Article Title

Complex non-invasive fibrosis models are more accurate than simple models in non-alcoholic fatty liver disease


Background and Aim: Significant hepatic fibrosis is prognostic of liver morbidity and mortality in nonalcoholic fatty liver disease (NAFLD), however it remains unclear whether non-invasive fibrosis models can determine this end-point. We therefore compared the accuracy of simple bed-side versus complex fibrosis models across a range of fibrosis in a multi-centre NAFLD cohort.

Methods: Simple (APRI, BARD) and complex (Hepascore, Fibrotest, FIB4) fibrosis models were calculated in 242 NAFLD subjects undergoing liver biopsy. Significant (F2-4) and advanced fibrosis (F3,4) were defined using Kleiner criteria. Models were compared using area under the receiver operator characteristic curves (AUC). Cut-offs were determined by Youden Index or 90% predictive values.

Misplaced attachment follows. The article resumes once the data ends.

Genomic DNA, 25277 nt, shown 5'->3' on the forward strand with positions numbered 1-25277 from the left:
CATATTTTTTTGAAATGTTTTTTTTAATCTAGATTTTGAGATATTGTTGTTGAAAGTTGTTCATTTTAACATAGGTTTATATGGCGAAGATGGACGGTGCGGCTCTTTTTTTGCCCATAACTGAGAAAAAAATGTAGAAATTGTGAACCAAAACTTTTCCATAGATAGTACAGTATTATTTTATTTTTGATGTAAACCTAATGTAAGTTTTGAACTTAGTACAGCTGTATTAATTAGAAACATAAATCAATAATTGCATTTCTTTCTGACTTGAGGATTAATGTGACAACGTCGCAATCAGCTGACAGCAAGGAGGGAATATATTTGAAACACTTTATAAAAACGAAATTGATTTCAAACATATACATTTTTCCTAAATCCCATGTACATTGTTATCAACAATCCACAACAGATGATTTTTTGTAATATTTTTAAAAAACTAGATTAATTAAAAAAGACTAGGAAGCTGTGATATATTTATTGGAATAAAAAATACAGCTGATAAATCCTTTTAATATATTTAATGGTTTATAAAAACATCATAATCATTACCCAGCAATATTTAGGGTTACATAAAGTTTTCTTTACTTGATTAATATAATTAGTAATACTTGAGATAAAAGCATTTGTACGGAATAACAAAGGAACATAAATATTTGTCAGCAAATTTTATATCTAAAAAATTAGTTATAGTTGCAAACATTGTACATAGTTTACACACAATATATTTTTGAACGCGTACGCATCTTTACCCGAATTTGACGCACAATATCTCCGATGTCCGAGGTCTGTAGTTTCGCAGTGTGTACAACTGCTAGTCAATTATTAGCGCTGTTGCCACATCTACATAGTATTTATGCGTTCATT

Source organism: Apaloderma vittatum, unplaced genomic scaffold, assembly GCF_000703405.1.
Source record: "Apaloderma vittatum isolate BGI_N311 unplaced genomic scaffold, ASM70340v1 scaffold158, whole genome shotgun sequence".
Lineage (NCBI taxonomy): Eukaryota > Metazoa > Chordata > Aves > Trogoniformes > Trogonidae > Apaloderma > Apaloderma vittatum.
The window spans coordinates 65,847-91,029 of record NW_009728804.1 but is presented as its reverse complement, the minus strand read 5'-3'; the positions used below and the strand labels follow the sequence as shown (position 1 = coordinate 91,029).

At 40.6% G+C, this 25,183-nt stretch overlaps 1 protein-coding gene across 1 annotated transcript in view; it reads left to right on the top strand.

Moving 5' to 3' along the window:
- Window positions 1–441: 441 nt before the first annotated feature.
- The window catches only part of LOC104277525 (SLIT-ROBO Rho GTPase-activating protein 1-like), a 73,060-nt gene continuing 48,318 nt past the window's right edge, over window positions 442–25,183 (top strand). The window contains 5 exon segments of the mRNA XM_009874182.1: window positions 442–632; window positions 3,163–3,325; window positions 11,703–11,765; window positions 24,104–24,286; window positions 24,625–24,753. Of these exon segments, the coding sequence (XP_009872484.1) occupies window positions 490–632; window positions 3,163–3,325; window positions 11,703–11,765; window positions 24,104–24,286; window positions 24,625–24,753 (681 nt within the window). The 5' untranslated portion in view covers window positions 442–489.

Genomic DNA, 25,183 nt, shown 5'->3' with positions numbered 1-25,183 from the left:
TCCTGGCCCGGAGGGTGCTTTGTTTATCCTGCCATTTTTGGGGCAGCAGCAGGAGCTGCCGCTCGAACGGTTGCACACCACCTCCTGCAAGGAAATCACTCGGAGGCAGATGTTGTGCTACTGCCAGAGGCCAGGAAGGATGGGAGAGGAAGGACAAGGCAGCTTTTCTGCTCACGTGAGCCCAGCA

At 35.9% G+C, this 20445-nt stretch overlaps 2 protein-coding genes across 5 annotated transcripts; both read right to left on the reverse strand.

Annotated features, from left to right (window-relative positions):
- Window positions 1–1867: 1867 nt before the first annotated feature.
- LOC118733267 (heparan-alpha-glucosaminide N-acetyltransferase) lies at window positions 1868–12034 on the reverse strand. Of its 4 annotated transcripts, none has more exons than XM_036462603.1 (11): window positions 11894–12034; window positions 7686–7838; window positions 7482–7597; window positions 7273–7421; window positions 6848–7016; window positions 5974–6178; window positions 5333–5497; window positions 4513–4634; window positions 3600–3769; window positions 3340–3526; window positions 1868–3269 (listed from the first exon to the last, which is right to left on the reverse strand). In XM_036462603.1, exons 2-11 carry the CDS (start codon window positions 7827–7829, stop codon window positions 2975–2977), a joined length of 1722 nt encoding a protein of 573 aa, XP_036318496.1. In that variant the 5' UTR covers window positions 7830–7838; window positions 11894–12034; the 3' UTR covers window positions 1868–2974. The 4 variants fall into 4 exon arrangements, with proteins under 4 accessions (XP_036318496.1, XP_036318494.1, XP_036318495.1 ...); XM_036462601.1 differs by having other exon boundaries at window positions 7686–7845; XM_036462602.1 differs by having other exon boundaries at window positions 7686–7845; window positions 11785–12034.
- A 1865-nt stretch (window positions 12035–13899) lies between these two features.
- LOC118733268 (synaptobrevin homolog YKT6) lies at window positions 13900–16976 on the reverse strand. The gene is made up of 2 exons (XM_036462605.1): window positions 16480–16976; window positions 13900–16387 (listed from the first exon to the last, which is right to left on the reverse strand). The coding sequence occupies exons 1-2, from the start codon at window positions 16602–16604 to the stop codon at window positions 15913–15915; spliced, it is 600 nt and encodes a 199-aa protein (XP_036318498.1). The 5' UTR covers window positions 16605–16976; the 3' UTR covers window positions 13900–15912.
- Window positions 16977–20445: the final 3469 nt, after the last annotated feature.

Results: For significant fibrosis, non-invasive fibrosis models had modest accuracy (AUC 0.707-0.743) with BARD being least accurate (AUC 0.609, p < 0.05 versus others). Using single cut-offs, sensitivities and predictive values were <80%; using two cut-offs, >75% of subjects fell within indeterminate ranges. Simple models had significantly more subjects within indeterminate ranges than complex models (99.1-100% vs. 82.1-84.4% respectively, p < 0.05 for all). For advanced fibrosis, complex models were more accurate than BARD (AUC 0.802-0.858 vs. 0.701, p < 0.05). Using two cut-offs, complex models had fewer individuals within indeterminate ranges than BARD (11.1%-32.3% vs. 70.7%, p < 0.01 for all). For cirrhosis, complex models had higher AUC values than simple models.

Conclusions: In NAFLD subjects, non-invasive models have modest accuracy for determining significant fibrosis and have predictive values less than 90% in the majority of subjects. Complex models are more accurate than simple bed-side models across a range of fibrosis.


peer-reviewed, non-alcoholic fatty liver disease, fibrosis, liver biopsy, accuracy

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